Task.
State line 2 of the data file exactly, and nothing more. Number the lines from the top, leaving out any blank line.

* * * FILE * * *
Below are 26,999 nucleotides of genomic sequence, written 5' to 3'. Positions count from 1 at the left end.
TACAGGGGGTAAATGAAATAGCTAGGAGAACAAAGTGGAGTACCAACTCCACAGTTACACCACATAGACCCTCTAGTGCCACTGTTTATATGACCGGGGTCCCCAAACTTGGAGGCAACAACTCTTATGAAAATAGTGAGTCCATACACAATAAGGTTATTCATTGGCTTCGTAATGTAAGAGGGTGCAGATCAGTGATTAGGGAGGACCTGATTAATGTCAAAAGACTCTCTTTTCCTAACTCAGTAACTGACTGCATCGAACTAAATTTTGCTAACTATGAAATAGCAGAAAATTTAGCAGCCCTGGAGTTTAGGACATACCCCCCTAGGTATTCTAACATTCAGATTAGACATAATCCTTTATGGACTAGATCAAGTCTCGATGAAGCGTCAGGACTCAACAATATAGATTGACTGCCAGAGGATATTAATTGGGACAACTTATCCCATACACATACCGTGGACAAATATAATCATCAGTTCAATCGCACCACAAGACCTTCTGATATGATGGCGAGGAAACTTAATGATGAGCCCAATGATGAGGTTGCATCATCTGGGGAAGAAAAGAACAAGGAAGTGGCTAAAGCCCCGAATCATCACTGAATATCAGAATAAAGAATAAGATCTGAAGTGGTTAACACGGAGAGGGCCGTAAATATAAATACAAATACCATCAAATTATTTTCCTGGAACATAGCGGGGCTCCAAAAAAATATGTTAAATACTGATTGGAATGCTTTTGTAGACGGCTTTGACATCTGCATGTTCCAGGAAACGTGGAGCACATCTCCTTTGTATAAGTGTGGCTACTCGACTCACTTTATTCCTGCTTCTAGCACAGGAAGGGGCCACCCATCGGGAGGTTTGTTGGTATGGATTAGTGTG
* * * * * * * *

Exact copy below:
TACAGGGGGTAAATGAAATAGCTAGGAGAACAAAGTGGAGTACCAACTCCACAGTTACACCACATAGACCCTCTAGTGCCACTGTTTATATGACCGGGGTCCCCAAACTTGGAGGCAACAACTCTTATGAAAATAGTGAGTCCATACACAATAAGGTTATTCATTGGCTTCGTAATGTAAGAGGGTGCAGATCAGTGATTAGGGAGGACCTGATTAATGTCAAAAGACTCTCTTTTCCTAACTCAGTAACTGACTGCATCGAACTAAATTTTGCTAACTATGAAATAGCAGAAAATTTAGCAGCCCTGGAGTTTAGGACATACCCCCCTAGGTATTCTAACATTCAGATTAGACATAATCCTTTATGGACTAGATCAAGTCTCGATGAAGCGTCAGGACTCAACAATATAGATTGACTGCCAGAGGATATTAATTGGGACAACTTATCCCATACACATACCGTGGACAAATATAATCATCAGTTCAATCGCACCACAAGACCTTCTGATATGATGGCGAGGAAACTTAATGATGAGCCCAATGATGAGGTTGCATCATCTGGGGAAGAAAAGAACAAGGAAGTGGCTAAAGCCCCGAATCATCACTGAATATCAGAATAAAGAATAAGATCTGAAGTGGTTAACACGGAGAGGGCCGTAAATATAAATACAAATACCATCAAATTATTTTCCTGGAACATAGCGGGGCTCCAAAAAAATATGTTAAATACTGATTGGAATGCTTTTGTAGACGGCTTTGACATCTGCATGTTCCAGGAAACGTGGAGCACATCTCCTTTGTATAAGTGTGGCTACTCGACTCACTTTATTCCTGCTTCTAGCACAGGAAGGGGCCACCCATCGGGAGGTTTGTTGGTATGGATTAGTGTG